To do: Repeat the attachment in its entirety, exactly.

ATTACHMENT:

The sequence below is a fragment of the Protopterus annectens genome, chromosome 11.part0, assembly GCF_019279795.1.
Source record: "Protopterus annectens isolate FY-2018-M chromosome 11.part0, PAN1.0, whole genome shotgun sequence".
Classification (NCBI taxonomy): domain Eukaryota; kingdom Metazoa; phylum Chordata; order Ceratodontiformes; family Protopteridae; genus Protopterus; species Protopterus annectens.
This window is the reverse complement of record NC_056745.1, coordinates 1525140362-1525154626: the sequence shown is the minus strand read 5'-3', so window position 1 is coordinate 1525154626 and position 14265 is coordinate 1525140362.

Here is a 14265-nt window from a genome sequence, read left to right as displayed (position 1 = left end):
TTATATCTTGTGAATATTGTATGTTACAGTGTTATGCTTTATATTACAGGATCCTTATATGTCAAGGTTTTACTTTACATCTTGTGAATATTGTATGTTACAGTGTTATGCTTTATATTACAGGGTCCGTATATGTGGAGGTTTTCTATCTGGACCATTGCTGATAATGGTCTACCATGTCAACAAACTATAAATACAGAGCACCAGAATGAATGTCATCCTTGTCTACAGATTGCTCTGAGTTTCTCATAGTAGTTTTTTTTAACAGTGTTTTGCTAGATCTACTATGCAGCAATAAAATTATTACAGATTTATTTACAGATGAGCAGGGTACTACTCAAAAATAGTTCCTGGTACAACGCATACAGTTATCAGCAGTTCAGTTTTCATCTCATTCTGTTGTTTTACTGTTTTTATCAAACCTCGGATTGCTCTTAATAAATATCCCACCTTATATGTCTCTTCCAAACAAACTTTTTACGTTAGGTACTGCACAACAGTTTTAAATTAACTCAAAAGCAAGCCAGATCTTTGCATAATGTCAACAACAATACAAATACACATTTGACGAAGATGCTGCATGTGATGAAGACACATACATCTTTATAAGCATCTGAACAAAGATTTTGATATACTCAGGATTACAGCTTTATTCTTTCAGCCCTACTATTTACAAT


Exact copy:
The sequence below is a fragment of the Protopterus annectens genome, chromosome 11.part0, assembly GCF_019279795.1.
Source record: "Protopterus annectens isolate FY-2018-M chromosome 11.part0, PAN1.0, whole genome shotgun sequence".
Classification (NCBI taxonomy): domain Eukaryota; kingdom Metazoa; phylum Chordata; order Ceratodontiformes; family Protopteridae; genus Protopterus; species Protopterus annectens.
This window is the reverse complement of record NC_056745.1, coordinates 1525140362-1525154626: the sequence shown is the minus strand read 5'-3', so window position 1 is coordinate 1525154626 and position 14265 is coordinate 1525140362.

Here is a 14265-nt window from a genome sequence, read left to right as displayed (position 1 = left end):
TTATATCTTGTGAATATTGTATGTTACAGTGTTATGCTTTATATTACAGGATCCTTATATGTCAAGGTTTTACTTTACATCTTGTGAATATTGTATGTTACAGTGTTATGCTTTATATTACAGGGTCCGTATATGTGGAGGTTTTCTATCTGGACCATTGCTGATAATGGTCTACCATGTCAACAAACTATAAATACAGAGCACCAGAATGAATGTCATCCTTGTCTACAGATTGCTCTGAGTTTCTCATAGTAGTTTTTTTTAACAGTGTTTTGCTAGATCTACTATGCAGCAATAAAATTATTACAGATTTATTTACAGATGAGCAGGGTACTACTCAAAAATAGTTCCTGGTACAACGCATACAGTTATCAGCAGTTCAGTTTTCATCTCATTCTGTTGTTTTACTGTTTTTATCAAACCTCGGATTGCTCTTAATAAATATCCCACCTTATATGTCTCTTCCAAACAAACTTTTTACGTTAGGTACTGCACAACAGTTTTAAATTAACTCAAAAGCAAGCCAGATCTTTGCATAATGTCAACAACAATACAAATACACATTTGACGAAGATGCTGCATGTGATGAAGACACATACATCTTTATAAGCATCTGAACAAAGATTTTGATATACTCAGGATTACAGCTTTATTCTTTCAGCCCTACTATTTACAAT